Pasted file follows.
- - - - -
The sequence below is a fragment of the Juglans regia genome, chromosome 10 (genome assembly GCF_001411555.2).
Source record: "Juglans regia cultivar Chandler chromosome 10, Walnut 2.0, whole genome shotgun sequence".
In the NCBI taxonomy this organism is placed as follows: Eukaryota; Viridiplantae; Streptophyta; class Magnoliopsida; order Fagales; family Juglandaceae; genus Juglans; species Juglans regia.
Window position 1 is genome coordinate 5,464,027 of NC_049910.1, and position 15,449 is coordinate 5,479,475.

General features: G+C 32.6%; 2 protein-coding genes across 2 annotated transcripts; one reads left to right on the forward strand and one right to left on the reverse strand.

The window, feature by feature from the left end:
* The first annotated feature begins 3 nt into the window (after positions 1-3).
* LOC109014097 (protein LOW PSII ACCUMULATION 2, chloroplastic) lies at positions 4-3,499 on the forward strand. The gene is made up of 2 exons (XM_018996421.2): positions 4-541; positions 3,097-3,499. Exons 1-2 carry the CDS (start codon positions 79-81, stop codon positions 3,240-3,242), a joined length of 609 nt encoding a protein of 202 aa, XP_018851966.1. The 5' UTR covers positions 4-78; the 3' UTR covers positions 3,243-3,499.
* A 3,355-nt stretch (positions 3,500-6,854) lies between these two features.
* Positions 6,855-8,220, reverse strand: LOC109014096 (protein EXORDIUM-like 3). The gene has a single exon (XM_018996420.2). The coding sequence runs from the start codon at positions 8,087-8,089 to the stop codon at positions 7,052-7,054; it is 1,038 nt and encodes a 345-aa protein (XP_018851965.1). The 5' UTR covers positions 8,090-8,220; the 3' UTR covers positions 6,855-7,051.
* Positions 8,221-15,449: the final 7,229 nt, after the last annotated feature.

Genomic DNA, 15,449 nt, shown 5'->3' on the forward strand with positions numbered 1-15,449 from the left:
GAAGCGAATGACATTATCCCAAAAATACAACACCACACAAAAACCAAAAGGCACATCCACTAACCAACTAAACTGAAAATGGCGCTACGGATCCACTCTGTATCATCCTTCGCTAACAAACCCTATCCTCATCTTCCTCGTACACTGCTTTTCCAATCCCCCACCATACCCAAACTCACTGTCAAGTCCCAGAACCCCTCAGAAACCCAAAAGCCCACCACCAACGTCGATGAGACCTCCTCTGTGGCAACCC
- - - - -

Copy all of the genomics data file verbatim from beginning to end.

The sequence below is a fragment of the Juglans regia genome, chromosome 10 (genome assembly GCF_001411555.2).
Source record: "Juglans regia cultivar Chandler chromosome 10, Walnut 2.0, whole genome shotgun sequence".
In the NCBI taxonomy this organism is placed as follows: Eukaryota; Viridiplantae; Streptophyta; class Magnoliopsida; order Fagales; family Juglandaceae; genus Juglans; species Juglans regia.
Window position 1 is genome coordinate 5,464,027 of NC_049910.1, and position 15,449 is coordinate 5,479,475.

General features: G+C 32.6%; 2 protein-coding genes across 2 annotated transcripts; one reads left to right on the forward strand and one right to left on the reverse strand.

The window, feature by feature from the left end:
* The first annotated feature begins 3 nt into the window (after positions 1-3).
* LOC109014097 (protein LOW PSII ACCUMULATION 2, chloroplastic) lies at positions 4-3,499 on the forward strand. The gene is made up of 2 exons (XM_018996421.2): positions 4-541; positions 3,097-3,499. Exons 1-2 carry the CDS (start codon positions 79-81, stop codon positions 3,240-3,242), a joined length of 609 nt encoding a protein of 202 aa, XP_018851966.1. The 5' UTR covers positions 4-78; the 3' UTR covers positions 3,243-3,499.
* A 3,355-nt stretch (positions 3,500-6,854) lies between these two features.
* Positions 6,855-8,220, reverse strand: LOC109014096 (protein EXORDIUM-like 3). The gene has a single exon (XM_018996420.2). The coding sequence runs from the start codon at positions 8,087-8,089 to the stop codon at positions 7,052-7,054; it is 1,038 nt and encodes a 345-aa protein (XP_018851965.1). The 5' UTR covers positions 8,090-8,220; the 3' UTR covers positions 6,855-7,051.
* Positions 8,221-15,449: the final 7,229 nt, after the last annotated feature.

Genomic DNA, 15,449 nt, shown 5'->3' on the forward strand with positions numbered 1-15,449 from the left:
GAAGCGAATGACATTATCCCAAAAATACAACACCACACAAAAACCAAAAGGCACATCCACTAACCAACTAAACTGAAAATGGCGCTACGGATCCACTCTGTATCATCCTTCGCTAACAAACCCTATCCTCATCTTCCTCGTACACTGCTTTTCCAATCCCCCACCATACCCAAACTCACTGTCAAGTCCCAGAACCCCTCAGAAACCCAAAAGCCCACCACCAACGTCGATGAGACCTCCTCTGTGGCAACCC